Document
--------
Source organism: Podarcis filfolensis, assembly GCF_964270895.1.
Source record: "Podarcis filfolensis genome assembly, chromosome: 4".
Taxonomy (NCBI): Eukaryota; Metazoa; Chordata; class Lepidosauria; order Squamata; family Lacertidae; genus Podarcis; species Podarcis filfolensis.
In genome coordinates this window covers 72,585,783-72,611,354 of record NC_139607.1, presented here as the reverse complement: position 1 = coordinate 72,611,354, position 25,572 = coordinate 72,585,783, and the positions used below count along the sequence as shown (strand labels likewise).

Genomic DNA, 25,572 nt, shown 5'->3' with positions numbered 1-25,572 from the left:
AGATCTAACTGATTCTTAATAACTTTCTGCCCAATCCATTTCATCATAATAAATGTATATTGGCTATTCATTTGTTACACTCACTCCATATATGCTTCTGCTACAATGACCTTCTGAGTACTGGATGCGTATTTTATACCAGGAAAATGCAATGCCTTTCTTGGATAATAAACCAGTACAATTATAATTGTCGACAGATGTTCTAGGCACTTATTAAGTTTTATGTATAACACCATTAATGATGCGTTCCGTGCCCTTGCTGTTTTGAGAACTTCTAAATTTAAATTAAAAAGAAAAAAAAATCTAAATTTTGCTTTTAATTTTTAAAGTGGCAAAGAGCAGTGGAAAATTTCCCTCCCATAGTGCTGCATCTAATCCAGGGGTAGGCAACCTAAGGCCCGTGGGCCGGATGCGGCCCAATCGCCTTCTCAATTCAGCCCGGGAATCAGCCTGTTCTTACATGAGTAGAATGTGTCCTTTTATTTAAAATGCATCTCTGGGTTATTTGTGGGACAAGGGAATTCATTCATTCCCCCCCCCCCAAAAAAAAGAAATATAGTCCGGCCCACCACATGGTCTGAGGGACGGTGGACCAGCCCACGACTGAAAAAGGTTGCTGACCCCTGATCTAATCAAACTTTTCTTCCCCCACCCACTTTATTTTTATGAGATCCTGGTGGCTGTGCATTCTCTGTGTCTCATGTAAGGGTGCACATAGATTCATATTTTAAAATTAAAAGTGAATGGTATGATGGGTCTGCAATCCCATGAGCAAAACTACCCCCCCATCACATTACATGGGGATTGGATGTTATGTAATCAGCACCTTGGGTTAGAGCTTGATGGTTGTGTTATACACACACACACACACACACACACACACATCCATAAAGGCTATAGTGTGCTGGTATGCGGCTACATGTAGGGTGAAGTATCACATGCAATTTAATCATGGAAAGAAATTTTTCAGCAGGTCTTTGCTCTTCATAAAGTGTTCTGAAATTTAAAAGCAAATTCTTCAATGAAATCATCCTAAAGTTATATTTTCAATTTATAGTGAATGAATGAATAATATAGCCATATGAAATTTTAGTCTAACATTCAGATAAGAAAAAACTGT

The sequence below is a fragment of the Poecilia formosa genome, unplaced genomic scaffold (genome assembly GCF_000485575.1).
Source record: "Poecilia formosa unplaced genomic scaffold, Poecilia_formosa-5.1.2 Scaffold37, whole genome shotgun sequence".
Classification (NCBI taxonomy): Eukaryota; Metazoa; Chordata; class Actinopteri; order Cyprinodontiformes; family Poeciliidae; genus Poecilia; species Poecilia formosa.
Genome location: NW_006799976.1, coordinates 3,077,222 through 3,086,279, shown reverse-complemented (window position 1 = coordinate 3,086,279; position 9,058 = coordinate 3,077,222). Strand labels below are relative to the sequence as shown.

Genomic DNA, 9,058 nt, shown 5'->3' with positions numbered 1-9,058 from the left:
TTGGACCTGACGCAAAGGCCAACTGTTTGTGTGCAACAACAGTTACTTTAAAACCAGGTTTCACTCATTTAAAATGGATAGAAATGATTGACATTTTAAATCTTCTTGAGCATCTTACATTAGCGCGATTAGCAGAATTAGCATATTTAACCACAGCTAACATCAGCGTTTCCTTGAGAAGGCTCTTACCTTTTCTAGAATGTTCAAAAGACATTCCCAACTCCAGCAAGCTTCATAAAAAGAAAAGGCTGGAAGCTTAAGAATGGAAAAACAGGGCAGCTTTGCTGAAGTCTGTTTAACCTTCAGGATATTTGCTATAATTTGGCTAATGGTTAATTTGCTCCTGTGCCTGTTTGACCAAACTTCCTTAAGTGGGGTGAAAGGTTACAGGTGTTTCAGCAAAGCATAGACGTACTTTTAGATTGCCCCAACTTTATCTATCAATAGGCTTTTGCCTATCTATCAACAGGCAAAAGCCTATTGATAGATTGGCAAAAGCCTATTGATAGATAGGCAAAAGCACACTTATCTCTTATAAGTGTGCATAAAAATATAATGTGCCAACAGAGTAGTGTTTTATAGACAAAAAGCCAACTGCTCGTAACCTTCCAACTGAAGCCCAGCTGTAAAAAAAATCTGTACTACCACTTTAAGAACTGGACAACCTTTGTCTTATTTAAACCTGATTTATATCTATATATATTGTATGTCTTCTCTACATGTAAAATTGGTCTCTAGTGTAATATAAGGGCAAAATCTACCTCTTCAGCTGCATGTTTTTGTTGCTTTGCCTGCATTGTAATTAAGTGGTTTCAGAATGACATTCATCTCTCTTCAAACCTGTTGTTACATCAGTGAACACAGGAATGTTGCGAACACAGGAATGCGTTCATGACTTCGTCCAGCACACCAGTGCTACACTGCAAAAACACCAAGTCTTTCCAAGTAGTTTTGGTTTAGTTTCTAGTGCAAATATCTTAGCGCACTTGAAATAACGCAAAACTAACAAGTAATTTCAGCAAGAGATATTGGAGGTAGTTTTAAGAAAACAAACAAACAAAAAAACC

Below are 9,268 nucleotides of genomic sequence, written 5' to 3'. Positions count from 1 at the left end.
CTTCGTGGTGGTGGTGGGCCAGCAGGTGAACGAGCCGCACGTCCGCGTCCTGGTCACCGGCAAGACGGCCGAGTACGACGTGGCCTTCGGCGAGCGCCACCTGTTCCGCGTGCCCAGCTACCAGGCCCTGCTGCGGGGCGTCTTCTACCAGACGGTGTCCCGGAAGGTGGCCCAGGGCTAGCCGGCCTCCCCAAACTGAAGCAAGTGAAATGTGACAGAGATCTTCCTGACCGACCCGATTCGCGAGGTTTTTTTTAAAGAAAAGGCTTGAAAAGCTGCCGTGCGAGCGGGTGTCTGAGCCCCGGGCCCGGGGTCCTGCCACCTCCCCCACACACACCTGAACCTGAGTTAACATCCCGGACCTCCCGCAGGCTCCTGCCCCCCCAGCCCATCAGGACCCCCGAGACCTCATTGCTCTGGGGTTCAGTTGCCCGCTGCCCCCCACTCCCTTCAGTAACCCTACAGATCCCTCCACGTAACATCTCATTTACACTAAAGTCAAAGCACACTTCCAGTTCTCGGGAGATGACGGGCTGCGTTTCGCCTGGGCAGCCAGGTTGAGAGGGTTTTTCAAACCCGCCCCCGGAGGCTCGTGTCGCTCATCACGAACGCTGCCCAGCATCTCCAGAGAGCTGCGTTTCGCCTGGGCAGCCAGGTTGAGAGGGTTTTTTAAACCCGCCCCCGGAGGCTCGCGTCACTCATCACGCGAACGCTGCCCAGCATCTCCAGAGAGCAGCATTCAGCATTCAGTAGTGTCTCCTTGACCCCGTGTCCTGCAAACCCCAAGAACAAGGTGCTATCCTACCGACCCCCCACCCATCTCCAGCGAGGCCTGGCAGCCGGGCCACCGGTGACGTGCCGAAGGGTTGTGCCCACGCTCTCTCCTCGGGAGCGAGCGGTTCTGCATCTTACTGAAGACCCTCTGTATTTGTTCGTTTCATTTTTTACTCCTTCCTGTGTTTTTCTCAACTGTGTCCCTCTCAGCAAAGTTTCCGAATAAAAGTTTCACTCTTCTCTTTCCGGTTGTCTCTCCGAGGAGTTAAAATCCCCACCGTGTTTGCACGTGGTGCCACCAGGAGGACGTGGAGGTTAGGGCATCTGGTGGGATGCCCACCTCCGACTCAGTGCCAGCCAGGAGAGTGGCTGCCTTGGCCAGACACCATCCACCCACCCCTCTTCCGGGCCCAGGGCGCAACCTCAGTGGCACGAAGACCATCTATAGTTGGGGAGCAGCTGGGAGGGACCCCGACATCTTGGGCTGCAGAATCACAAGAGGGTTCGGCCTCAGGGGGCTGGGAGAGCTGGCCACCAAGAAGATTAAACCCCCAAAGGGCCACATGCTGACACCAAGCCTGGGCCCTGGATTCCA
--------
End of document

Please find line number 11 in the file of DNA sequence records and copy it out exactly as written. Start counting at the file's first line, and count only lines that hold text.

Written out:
Genomic DNA, 9,058 nt, shown 5'->3' with positions numbered 1-9,058 from the left: